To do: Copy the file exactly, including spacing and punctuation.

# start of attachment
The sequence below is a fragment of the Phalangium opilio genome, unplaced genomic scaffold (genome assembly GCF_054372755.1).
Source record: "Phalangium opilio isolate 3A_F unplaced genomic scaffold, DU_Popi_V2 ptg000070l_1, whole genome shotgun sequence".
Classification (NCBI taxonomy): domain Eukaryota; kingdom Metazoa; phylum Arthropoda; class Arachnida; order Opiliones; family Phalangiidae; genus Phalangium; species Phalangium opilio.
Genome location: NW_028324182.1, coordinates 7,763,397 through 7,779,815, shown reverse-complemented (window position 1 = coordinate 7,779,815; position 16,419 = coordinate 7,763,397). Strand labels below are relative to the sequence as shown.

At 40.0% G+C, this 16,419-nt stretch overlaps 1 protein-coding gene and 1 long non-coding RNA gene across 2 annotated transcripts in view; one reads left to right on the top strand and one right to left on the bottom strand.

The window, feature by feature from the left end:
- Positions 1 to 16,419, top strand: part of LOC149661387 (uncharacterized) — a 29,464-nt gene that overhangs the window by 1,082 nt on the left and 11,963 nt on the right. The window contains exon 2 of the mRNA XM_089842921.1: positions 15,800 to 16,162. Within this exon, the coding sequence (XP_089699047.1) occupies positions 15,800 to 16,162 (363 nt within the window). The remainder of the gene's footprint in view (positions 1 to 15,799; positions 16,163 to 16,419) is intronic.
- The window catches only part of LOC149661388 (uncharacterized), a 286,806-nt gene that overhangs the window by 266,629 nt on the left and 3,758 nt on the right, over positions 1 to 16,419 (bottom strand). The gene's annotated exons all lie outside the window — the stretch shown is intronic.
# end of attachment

The sequence below is a fragment of the Phalangium opilio genome, unplaced genomic scaffold (genome assembly GCF_054372755.1).
Source record: "Phalangium opilio isolate 3A_F unplaced genomic scaffold, DU_Popi_V2 ptg000070l_1, whole genome shotgun sequence".
Classification (NCBI taxonomy): domain Eukaryota; kingdom Metazoa; phylum Arthropoda; class Arachnida; order Opiliones; family Phalangiidae; genus Phalangium; species Phalangium opilio.
Genome location: NW_028324182.1, coordinates 7,763,397 through 7,779,815, shown reverse-complemented (window position 1 = coordinate 7,779,815; position 16,419 = coordinate 7,763,397). Strand labels below are relative to the sequence as shown.

At 40.0% G+C, this 16,419-nt stretch overlaps 1 protein-coding gene and 1 long non-coding RNA gene across 2 annotated transcripts in view; one reads left to right on the top strand and one right to left on the bottom strand.

The window, feature by feature from the left end:
- Positions 1 to 16,419, top strand: part of LOC149661387 (uncharacterized) — a 29,464-nt gene that overhangs the window by 1,082 nt on the left and 11,963 nt on the right. The window contains exon 2 of the mRNA XM_089842921.1: positions 15,800 to 16,162. Within this exon, the coding sequence (XP_089699047.1) occupies positions 15,800 to 16,162 (363 nt within the window). The remainder of the gene's footprint in view (positions 1 to 15,799; positions 16,163 to 16,419) is intronic.
- The window catches only part of LOC149661388 (uncharacterized), a 286,806-nt gene that overhangs the window by 266,629 nt on the left and 3,758 nt on the right, over positions 1 to 16,419 (bottom strand). The gene's annotated exons all lie outside the window — the stretch shown is intronic.